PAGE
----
Firearms -

Model 1851 Colt Navy Id'd to 4th Pa Cavalry Trooper
Item #: AA1146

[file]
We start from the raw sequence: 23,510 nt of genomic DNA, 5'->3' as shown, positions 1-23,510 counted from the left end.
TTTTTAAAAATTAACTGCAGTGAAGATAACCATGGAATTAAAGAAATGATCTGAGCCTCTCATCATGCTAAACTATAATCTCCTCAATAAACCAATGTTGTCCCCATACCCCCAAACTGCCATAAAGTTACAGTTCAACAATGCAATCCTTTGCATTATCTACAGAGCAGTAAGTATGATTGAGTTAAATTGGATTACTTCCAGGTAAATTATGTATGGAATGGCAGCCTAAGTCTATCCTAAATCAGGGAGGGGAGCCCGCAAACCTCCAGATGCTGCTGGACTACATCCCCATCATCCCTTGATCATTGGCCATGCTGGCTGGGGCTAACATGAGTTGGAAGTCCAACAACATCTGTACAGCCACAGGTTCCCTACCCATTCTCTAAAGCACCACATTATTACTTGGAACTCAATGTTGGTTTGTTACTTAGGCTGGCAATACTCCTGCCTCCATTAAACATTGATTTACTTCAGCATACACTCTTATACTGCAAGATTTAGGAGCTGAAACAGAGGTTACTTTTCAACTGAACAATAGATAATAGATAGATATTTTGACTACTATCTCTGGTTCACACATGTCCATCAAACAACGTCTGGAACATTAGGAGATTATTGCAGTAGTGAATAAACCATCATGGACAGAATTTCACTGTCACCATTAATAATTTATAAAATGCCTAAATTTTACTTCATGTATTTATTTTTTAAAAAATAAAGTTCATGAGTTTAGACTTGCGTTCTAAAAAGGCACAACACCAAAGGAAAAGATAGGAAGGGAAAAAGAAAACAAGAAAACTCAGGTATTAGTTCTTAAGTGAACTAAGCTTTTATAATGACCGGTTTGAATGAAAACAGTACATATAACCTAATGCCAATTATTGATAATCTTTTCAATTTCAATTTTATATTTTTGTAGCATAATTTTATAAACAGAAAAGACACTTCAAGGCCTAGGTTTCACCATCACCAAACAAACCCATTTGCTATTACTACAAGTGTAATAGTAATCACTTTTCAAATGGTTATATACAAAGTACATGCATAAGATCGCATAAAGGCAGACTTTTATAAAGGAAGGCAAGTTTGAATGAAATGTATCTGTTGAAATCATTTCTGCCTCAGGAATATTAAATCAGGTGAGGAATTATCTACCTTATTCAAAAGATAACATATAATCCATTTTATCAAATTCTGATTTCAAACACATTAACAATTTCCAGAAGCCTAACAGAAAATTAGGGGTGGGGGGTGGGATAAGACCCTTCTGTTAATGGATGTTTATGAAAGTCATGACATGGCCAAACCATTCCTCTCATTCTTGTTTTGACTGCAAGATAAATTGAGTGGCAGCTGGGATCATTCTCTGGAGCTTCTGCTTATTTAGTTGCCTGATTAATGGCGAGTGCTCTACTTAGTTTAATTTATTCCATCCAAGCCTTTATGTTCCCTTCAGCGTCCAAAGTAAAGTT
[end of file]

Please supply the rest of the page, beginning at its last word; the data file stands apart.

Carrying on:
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This is a Model 1851 Colt Navy cap and ball revolver identified to Private Simon P. Arbe of the 4th Pennsylvania Cavalry. Simon Arbe entered service in C Troop, 4th Pennsylvania Cavalry as a Private on 12 September, 1861. Arbe was captured by Confederate forces on 12 October, 1863. At that time his unit was operating in Prince William County, near Bristoe Station, Virginia. Unfortunately for Private Arbe, he was sent to the Andersonville Prison in Georgia. There he contracted dysentery, and died 27 April, 1864. He is buried in the Andersonville National Cemetery, Andersonville, Ga. in grave #758. Amazingly, Arbe's revolver survived the war. The serial number 98208 puts this one in the production year of 1861. The 7 1/2" barrel has visible rifling and a bright clean bore. The single line Sam Colt HARTFORD CT address is clearly visible. The Colt patent mark and the cylinder scene are also very legible. That's pretty impressive for a Navy that's 156 years old! There is one sub inspectors mark on the gun, a G on the left trigger assembly The serial numbers are very crisp and match, including that dang little wedge. The wedge screw is missing but could easily be replaced at the new owners request. There is a problem with the mechanics, the cylinder does not index properly when the hammer is cocked, a common failure with these 150 plus year old Colts. This problem too can be repaired at the owners request.The barrel, cylinder and frame have some bluing remaining. The loading lever has a decent amount of blue remaining. Some silver wash remains on the trigger guard and forward part of the trigger assembly. The brass has a soft golden patina, very eyepleasing. Scratched into the backstrap is "PA 4" and ARBE is scratched into the bottom strap. The walnut grips have about 50 - 60% of the original varnish remaining. They fit the gun like a glove and have no nicks or dings, almost perfect! Although this gun started out the war on the Union side of things it is very probable that it went into Confederate service when Arbe was captured. A nice informational booklet that documents Simon Arbe's enlistment, capture, death and internment in the Andersonville National Cemetery will accompany this fine revolver to it's new owner. Also included in the booklet is a roster of the 4th Pa Cavalry, battle summary of the unit, regimental history and after action reports of the 4th PA Cavalry. The only piece missing is what happened to the revolver after Arbe was captured and where it turned up! Regardless of which side it resided with, this one will make a great addition to your Civil War weapons collection!